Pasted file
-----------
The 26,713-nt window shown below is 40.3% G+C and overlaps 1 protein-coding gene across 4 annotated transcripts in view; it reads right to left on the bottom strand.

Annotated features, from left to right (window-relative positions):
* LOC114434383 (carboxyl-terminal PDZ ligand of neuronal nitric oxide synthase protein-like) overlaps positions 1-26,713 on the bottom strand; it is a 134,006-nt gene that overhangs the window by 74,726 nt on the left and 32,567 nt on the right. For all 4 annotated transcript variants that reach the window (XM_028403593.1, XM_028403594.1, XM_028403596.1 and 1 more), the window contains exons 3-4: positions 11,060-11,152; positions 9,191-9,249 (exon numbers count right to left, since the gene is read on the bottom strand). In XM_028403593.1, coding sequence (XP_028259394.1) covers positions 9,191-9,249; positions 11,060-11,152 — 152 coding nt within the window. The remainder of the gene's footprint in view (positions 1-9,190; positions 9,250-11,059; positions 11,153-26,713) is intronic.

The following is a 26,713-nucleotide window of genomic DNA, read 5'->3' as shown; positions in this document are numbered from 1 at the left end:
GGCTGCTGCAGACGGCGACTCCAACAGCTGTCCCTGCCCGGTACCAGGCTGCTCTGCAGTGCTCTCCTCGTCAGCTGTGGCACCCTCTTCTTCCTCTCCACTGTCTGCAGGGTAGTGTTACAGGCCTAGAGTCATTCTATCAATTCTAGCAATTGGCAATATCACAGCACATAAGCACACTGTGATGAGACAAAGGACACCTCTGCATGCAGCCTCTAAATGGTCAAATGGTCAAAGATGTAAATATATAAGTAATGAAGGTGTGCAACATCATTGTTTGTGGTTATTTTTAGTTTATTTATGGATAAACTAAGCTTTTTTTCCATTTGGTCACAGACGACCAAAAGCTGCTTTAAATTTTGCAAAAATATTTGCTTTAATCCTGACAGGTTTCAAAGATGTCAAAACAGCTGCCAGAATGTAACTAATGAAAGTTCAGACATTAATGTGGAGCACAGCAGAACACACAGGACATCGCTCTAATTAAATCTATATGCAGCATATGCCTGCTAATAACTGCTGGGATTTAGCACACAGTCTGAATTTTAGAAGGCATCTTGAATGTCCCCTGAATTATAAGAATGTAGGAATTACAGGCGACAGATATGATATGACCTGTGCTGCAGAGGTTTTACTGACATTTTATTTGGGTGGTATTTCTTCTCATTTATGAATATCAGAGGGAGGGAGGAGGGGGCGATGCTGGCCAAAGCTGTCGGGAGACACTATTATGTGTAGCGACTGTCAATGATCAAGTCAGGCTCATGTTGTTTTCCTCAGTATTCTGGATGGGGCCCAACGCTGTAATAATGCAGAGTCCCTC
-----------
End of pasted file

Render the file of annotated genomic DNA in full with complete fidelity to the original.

The 26,713-nt window shown below is 40.3% G+C and overlaps 1 protein-coding gene across 4 annotated transcripts in view; it reads right to left on the bottom strand.

Annotated features, from left to right (window-relative positions):
* LOC114434383 (carboxyl-terminal PDZ ligand of neuronal nitric oxide synthase protein-like) overlaps positions 1-26,713 on the bottom strand; it is a 134,006-nt gene that overhangs the window by 74,726 nt on the left and 32,567 nt on the right. For all 4 annotated transcript variants that reach the window (XM_028403593.1, XM_028403594.1, XM_028403596.1 and 1 more), the window contains exons 3-4: positions 11,060-11,152; positions 9,191-9,249 (exon numbers count right to left, since the gene is read on the bottom strand). In XM_028403593.1, coding sequence (XP_028259394.1) covers positions 9,191-9,249; positions 11,060-11,152 — 152 coding nt within the window. The remainder of the gene's footprint in view (positions 1-9,190; positions 9,250-11,059; positions 11,153-26,713) is intronic.

The following is a 26,713-nucleotide window of genomic DNA, read 5'->3' as shown; positions in this document are numbered from 1 at the left end:
GGCTGCTGCAGACGGCGACTCCAACAGCTGTCCCTGCCCGGTACCAGGCTGCTCTGCAGTGCTCTCCTCGTCAGCTGTGGCACCCTCTTCTTCCTCTCCACTGTCTGCAGGGTAGTGTTACAGGCCTAGAGTCATTCTATCAATTCTAGCAATTGGCAATATCACAGCACATAAGCACACTGTGATGAGACAAAGGACACCTCTGCATGCAGCCTCTAAATGGTCAAATGGTCAAAGATGTAAATATATAAGTAATGAAGGTGTGCAACATCATTGTTTGTGGTTATTTTTAGTTTATTTATGGATAAACTAAGCTTTTTTTCCATTTGGTCACAGACGACCAAAAGCTGCTTTAAATTTTGCAAAAATATTTGCTTTAATCCTGACAGGTTTCAAAGATGTCAAAACAGCTGCCAGAATGTAACTAATGAAAGTTCAGACATTAATGTGGAGCACAGCAGAACACACAGGACATCGCTCTAATTAAATCTATATGCAGCATATGCCTGCTAATAACTGCTGGGATTTAGCACACAGTCTGAATTTTAGAAGGCATCTTGAATGTCCCCTGAATTATAAGAATGTAGGAATTACAGGCGACAGATATGATATGACCTGTGCTGCAGAGGTTTTACTGACATTTTATTTGGGTGGTATTTCTTCTCATTTATGAATATCAGAGGGAGGGAGGAGGGGGCGATGCTGGCCAAAGCTGTCGGGAGACACTATTATGTGTAGCGACTGTCAATGATCAAGTCAGGCTCATGTTGTTTTCCTCAGTATTCTGGATGGGGCCCAACGCTGTAATAATGCAGAGTCCCTC